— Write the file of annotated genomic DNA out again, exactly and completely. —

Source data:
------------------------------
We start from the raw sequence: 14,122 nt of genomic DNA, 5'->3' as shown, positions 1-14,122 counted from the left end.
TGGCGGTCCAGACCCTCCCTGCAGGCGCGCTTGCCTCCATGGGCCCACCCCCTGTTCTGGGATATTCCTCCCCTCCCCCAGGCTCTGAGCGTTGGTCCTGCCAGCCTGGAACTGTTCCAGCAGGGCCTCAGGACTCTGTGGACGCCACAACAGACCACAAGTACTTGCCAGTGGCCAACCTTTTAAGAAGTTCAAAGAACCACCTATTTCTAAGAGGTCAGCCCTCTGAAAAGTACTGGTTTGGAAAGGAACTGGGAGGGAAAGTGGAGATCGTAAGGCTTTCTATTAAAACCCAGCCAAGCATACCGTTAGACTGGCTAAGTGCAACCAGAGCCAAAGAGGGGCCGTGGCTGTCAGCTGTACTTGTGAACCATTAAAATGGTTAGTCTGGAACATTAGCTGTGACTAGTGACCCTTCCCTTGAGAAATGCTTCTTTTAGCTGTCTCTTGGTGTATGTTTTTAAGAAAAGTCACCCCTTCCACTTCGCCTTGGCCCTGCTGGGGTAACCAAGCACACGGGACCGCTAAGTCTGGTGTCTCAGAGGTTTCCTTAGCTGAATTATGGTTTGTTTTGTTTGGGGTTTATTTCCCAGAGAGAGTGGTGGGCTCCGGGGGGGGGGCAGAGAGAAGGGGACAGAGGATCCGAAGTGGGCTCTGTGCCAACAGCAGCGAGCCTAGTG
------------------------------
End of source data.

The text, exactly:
We start from the raw sequence: 14,122 nt of genomic DNA, 5'->3' as shown, positions 1-14,122 counted from the left end.
TGGCGGTCCAGACCCTCCCTGCAGGCGCGCTTGCCTCCATGGGCCCACCCCCTGTTCTGGGATATTCCTCCCCTCCCCCAGGCTCTGAGCGTTGGTCCTGCCAGCCTGGAACTGTTCCAGCAGGGCCTCAGGACTCTGTGGACGCCACAACAGACCACAAGTACTTGCCAGTGGCCAACCTTTTAAGAAGTTCAAAGAACCACCTATTTCTAAGAGGTCAGCCCTCTGAAAAGTACTGGTTTGGAAAGGAACTGGGAGGGAAAGTGGAGATCGTAAGGCTTTCTATTAAAACCCAGCCAAGCATACCGTTAGACTGGCTAAGTGCAACCAGAGCCAAAGAGGGGCCGTGGCTGTCAGCTGTACTTGTGAACCATTAAAATGGTTAGTCTGGAACATTAGCTGTGACTAGTGACCCTTCCCTTGAGAAATGCTTCTTTTAGCTGTCTCTTGGTGTATGTTTTTAAGAAAAGTCACCCCTTCCACTTCGCCTTGGCCCTGCTGGGGTAACCAAGCACACGGGACCGCTAAGTCTGGTGTCTCAGAGGTTTCCTTAGCTGAATTATGGTTTGTTTTGTTTGGGGTTTATTTCCCAGAGAGAGTGGTGGGCTCCGGGGGGGGGGCAGAGAGAAGGGGACAGAGGATCCGAAGTGGGCTCTGTGCCAACAGCAGCGAGCCTAGTG